Sean is a Founding Partner at Jackson Dearborn Partners with 15 years of selling, investing and developing real estate around the country.
Now that Jackson Dearborn Partners has kicked off our eighth opportunity zone project, we have gained some unique insight into the average profile of most of our investors. One lesson we learned for certain: They are not who we thought they would be when we first entered this brand-new space over four years ago now. Where we started has very little in common with where we are today.
When the opportunity zone program first emerged as part of the Tax Cuts and Jobs Act of 2017, it was not long before headlines started popping up about all the new OZ funds that were being formed. Within a month, it seemed like we were reading about two or three new funds being announced every week. These ranged in value from $50 million on the lower end to $500 million on the higher end and included several levels in between. It appeared that most of these funds were being formed on the coasts, especially in New York City. It was our understanding that these new funds would be the ones to invest in many of the new OZ projects that were soon to become available.
With that in mind, we quickly set out to fly to NYC and met as many fund managers in person as we could. The results of those meetings were very different than what we were anticipating. For starters, the bulk of the funds had announced only their intention to raise capital; few had fully raised the fund they were promoting and many had not yet raised any significant capital. We had a pipeline of real projects but came away disappointed. On the flight home, we determined that targeting these newly formed funds to help with our fundraising efforts was not going to be the answer.
The next step was crafting a strategy that would provide access to investors who we knew had a recent capital gains event, as they stood to benefit the most from the tax-deferred benefits offered in the OZ program. This proved challenging as there was no one source for identifying a pool of investors that met this specific profile. A lot of trial and error followed as we tried multiple approaches to reach this target audience — online advertising, meeting with service providers like CPAs and wealth advisers who had access to a large client base, speaking on panels at all the OZ events that started popping up, networking to identify high net worth investors who may be looking to defer some capital gains, etc. This process proved mildly effective but was also extremely time-consuming and inefficient. Our conversion rate of new investors was low and while we were building a solid foundation, we were not getting the traction we needed to scale at the rate we were targeting.
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All of this led to the ultimate question: “How do we get potential OZ investors to come to us as opposed to going out and trying to find them?” The answer we found was in the newly developing marketplace of CRE crowdfunding. Ultimately, the average investor on this new platform was very different than who we had been previously trying to pursue. From the beginning, we always believed that the most likely investor for an OZ project would be someone with some strong real estate background and experience. Turns out, we were completely wrong about that reality.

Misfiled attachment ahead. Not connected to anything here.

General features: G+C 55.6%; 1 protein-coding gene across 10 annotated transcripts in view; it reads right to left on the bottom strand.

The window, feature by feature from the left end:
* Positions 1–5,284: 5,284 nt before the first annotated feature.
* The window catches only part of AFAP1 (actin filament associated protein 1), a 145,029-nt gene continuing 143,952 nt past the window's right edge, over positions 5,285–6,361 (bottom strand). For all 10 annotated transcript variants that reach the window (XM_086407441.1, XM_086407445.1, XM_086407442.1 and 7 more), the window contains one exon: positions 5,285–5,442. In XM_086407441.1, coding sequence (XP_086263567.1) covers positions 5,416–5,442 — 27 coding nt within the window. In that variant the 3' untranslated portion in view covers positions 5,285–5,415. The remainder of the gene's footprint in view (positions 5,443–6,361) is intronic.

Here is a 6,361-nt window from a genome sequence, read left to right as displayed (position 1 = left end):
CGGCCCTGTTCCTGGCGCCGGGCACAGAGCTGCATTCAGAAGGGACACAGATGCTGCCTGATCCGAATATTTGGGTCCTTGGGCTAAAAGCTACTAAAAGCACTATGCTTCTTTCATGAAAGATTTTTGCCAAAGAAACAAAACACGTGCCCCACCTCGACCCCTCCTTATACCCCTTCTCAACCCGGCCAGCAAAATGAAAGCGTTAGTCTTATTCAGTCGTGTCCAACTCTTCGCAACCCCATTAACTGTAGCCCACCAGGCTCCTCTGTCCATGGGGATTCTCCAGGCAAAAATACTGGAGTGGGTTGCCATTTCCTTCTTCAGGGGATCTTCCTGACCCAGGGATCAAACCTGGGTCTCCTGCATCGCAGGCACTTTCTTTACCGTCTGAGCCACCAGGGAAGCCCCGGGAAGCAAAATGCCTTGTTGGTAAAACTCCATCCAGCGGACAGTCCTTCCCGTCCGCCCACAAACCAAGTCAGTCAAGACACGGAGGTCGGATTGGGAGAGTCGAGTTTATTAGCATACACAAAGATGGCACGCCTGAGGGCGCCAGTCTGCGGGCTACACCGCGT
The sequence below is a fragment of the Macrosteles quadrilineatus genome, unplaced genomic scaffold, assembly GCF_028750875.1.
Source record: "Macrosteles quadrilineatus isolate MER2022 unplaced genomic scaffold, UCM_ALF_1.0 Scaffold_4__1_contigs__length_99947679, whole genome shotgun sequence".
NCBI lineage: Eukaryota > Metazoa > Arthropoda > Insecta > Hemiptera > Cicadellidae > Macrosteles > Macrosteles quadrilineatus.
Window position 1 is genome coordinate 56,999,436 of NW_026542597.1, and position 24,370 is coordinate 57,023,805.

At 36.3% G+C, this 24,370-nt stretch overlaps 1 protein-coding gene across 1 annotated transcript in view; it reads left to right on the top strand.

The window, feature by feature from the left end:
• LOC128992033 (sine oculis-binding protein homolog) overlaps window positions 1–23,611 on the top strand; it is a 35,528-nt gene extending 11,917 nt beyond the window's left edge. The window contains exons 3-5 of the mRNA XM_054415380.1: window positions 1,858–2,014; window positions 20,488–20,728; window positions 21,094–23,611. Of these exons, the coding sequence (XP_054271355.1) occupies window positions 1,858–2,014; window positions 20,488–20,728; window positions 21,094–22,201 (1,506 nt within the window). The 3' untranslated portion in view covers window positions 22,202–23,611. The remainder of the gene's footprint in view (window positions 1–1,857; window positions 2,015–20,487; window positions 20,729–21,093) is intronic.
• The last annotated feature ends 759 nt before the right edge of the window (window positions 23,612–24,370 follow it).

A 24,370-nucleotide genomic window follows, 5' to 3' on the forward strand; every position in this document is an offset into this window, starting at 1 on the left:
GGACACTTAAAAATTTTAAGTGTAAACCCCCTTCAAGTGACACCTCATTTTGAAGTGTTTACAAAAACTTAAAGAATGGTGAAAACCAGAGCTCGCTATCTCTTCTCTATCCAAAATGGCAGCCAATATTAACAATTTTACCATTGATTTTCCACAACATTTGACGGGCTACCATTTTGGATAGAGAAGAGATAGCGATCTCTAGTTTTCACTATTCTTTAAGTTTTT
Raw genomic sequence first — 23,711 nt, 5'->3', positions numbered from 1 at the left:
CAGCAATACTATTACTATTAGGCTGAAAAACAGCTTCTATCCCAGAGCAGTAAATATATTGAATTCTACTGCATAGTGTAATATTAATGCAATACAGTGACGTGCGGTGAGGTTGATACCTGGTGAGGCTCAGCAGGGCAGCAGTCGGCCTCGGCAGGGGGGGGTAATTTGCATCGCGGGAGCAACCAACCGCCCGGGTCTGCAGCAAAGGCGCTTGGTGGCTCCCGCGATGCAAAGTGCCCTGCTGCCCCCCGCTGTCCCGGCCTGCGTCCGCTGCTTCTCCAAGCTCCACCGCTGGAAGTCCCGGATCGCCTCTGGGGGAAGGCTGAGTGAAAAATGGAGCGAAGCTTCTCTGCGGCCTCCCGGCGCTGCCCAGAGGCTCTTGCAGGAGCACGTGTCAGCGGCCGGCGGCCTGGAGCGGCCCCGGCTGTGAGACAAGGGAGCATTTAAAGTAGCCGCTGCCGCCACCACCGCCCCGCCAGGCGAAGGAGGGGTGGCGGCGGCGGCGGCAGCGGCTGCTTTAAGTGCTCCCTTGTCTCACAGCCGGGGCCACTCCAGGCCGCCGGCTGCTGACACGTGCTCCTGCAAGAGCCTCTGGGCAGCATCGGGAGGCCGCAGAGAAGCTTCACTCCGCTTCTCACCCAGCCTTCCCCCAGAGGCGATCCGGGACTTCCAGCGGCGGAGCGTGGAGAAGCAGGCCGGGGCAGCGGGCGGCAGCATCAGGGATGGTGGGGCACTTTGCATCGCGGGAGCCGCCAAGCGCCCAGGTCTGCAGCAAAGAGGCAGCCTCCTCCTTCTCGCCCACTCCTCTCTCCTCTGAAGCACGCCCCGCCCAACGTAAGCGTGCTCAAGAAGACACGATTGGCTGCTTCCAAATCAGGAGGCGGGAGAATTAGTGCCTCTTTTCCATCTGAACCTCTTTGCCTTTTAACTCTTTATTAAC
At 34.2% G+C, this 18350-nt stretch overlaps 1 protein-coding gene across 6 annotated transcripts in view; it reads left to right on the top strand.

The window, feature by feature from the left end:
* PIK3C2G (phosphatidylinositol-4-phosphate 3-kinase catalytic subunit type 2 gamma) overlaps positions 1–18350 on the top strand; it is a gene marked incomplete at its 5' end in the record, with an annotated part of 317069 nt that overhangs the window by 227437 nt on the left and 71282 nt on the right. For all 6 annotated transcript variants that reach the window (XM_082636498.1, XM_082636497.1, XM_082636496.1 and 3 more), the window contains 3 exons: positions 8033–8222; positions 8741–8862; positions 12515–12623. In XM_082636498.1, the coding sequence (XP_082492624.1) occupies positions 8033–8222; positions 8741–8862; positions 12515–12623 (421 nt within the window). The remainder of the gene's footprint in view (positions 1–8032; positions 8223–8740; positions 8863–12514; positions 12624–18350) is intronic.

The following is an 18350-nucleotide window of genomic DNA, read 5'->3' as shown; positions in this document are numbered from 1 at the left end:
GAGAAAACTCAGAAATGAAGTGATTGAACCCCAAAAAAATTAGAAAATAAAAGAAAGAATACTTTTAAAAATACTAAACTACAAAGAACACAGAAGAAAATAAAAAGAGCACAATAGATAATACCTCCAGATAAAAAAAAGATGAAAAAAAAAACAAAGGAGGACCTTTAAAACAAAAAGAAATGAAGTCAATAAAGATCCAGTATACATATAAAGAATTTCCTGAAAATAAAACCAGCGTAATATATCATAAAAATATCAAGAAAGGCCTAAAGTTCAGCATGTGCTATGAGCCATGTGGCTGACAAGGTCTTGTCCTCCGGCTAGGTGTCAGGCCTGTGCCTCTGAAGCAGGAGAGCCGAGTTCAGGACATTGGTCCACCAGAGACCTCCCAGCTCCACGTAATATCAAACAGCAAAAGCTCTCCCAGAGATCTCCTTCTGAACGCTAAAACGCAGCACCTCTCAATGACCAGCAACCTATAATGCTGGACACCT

Many of the investors on CRE crowdfunding platforms, particularly the one we have used for our last several projects, do not meet that profile at all. Instead, they are often investors who just experienced a sizeable capital gain and are looking to diversify their current portfolio. They may have sold a large chunk of stock, had their company purchased or gone through a merger and now they are out actively looking for the best way to offset some of their gains. Some basic research will lead them to the opportunity zone program and ultimately to CRE crowdfunding with its marketplace of options.
The reason they end up there is that their marketplace is often one of the only places to find a quality OZ deal that pencils out on its own merits. Quality OZ inventory is challenging to identify, let alone actively participate in as an individual accredited investor. They are also highly motivated investors as they have an end-of-year deadline where they must place their capital gains in a vehicle where they can be deferred. These factors end up creating an ideal partnership between an active investor who has limited access to quality deal flow combined with an existing OZ developer who needs equity to launch their project.
It is true that investors who have now contributed a combined $100 million of equity to our ongoing OZ developments are not who we thought they would be when we first started this journey years ago. That said, now that we have been through several iterations before ultimately finding the ideal solution, it makes perfect sense why this is the case. I see this new phenomenon as a very positive sign for the industry overall going forward as it is introducing a whole new profile of modern investors into the business that has not been there in the past. The more the word continues to spread, the more all ships will continue to rise as a result.